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Please join us for Earth Day!

Hosted by UW Restoration Capstone groups
Douglas Research Conservatory Headhouse at the Center for Urban Horticulture
Sunday, April 22nd – 12-2pm

Come celebrate with us and learn about our (almost) completed restoration projects at Yesler Swamp. Snacks and a good time provided, as well as information on community involvement.

If you have taken a walk through Yesler Swamp this past spring or winter you may have noticed a couple restoration projects taking place. Near the viewing platform, along both sides of the boardwalk, is the location of one of these projects, and we’d love to tell you all about it.

We are a group of six University of Washington students, pursuing degrees in Environmental Sciences, Environmental Studies, Ecological Restoration, and Landscape Architecture. This year we are taking part in a series of three “capstone” classes where we were assigned a location (Yesler Swamp) in need of restoration, analyzed the site, planned an approach to restoring the site, and then got to work! Along the way, we have completed dozens of tasks aimed at not only improving Yesler Swamp, but preparing us for future restoration work as well. From taking soil samples and identifying invasive species, to purchasing plants and hosting work parties, we’ve learned, first-hand, exactly what goes into a restoration project.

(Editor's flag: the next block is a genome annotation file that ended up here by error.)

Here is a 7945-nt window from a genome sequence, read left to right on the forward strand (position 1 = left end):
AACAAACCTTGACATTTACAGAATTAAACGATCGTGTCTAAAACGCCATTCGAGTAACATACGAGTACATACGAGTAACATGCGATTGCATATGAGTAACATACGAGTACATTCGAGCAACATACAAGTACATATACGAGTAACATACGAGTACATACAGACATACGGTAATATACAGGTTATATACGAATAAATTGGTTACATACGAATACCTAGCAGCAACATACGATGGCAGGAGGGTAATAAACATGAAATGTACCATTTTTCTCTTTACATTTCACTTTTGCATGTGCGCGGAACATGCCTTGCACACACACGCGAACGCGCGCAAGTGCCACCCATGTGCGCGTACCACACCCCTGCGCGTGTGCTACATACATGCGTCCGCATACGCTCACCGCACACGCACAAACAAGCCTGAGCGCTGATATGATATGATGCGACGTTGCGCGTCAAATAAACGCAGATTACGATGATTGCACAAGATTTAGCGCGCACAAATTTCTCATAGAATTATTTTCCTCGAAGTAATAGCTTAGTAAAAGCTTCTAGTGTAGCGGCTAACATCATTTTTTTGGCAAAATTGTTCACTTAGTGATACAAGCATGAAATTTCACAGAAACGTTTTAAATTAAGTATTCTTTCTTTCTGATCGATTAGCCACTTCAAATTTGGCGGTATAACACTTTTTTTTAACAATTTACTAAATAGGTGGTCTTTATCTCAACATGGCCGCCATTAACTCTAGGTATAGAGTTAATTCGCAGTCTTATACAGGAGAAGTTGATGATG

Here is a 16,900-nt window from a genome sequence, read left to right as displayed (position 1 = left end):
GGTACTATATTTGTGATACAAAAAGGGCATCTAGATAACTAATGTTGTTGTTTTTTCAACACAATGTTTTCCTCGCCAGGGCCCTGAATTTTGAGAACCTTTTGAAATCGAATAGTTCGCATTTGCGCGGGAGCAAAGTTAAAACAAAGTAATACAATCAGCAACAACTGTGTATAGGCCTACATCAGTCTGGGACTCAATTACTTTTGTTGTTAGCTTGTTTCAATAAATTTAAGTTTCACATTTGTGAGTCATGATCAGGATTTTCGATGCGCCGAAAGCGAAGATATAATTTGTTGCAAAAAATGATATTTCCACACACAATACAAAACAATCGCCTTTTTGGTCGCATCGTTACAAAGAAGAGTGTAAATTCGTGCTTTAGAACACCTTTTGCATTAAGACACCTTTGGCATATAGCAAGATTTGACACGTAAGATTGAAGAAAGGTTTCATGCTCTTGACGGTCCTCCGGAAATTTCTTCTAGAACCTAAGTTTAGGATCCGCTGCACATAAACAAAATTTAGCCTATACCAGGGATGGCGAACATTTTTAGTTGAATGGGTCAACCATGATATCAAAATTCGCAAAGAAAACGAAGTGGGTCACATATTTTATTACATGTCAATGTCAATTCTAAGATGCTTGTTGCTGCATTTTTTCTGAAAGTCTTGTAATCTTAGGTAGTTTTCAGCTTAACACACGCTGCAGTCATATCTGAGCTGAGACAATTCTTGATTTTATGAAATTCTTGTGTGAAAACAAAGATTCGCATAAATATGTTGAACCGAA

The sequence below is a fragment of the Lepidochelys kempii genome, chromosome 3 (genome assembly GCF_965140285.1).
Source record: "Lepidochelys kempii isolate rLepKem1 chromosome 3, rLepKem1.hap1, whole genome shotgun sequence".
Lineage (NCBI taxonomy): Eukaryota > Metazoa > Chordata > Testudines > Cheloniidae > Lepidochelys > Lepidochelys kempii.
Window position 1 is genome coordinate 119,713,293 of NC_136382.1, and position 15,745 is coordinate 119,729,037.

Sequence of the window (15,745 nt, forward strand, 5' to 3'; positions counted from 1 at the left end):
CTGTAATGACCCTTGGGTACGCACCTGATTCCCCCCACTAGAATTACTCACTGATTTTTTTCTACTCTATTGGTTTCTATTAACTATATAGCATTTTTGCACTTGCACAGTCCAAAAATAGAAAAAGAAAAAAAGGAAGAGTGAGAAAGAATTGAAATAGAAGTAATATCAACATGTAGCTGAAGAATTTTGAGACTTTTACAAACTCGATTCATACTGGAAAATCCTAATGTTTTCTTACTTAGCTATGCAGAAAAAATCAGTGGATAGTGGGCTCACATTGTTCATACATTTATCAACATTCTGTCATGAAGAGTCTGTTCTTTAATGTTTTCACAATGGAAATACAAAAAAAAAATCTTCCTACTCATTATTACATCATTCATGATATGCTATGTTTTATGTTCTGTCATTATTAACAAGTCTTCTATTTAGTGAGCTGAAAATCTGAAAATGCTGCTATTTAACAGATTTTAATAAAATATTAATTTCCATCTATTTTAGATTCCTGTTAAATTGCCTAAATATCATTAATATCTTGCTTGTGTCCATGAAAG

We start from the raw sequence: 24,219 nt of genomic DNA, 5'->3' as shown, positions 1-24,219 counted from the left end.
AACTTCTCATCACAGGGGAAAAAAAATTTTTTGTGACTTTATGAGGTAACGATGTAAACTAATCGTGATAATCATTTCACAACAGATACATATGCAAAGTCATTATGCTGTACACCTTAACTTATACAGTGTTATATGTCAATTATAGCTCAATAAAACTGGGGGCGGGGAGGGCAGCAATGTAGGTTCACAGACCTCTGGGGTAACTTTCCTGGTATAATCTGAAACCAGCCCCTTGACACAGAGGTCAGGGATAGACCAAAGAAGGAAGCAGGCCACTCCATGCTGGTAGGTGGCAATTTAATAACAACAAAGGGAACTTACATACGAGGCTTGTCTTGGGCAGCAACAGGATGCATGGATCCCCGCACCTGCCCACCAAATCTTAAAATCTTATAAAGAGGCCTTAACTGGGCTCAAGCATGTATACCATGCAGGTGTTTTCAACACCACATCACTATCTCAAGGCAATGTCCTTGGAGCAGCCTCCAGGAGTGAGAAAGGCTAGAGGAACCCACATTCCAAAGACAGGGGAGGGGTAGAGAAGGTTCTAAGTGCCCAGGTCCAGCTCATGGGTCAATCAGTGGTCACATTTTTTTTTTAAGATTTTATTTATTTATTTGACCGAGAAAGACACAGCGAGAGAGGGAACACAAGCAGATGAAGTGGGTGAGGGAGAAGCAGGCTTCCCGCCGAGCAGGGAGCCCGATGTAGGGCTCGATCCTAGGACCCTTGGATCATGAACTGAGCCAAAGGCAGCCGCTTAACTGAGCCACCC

October, before restoration work began